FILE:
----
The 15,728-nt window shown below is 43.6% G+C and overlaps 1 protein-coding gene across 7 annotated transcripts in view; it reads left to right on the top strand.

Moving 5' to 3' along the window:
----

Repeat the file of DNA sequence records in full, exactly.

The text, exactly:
The 15,728-nt window shown below is 43.6% G+C and overlaps 1 protein-coding gene across 7 annotated transcripts in view; it reads left to right on the top strand.

Moving 5' to 3' along the window: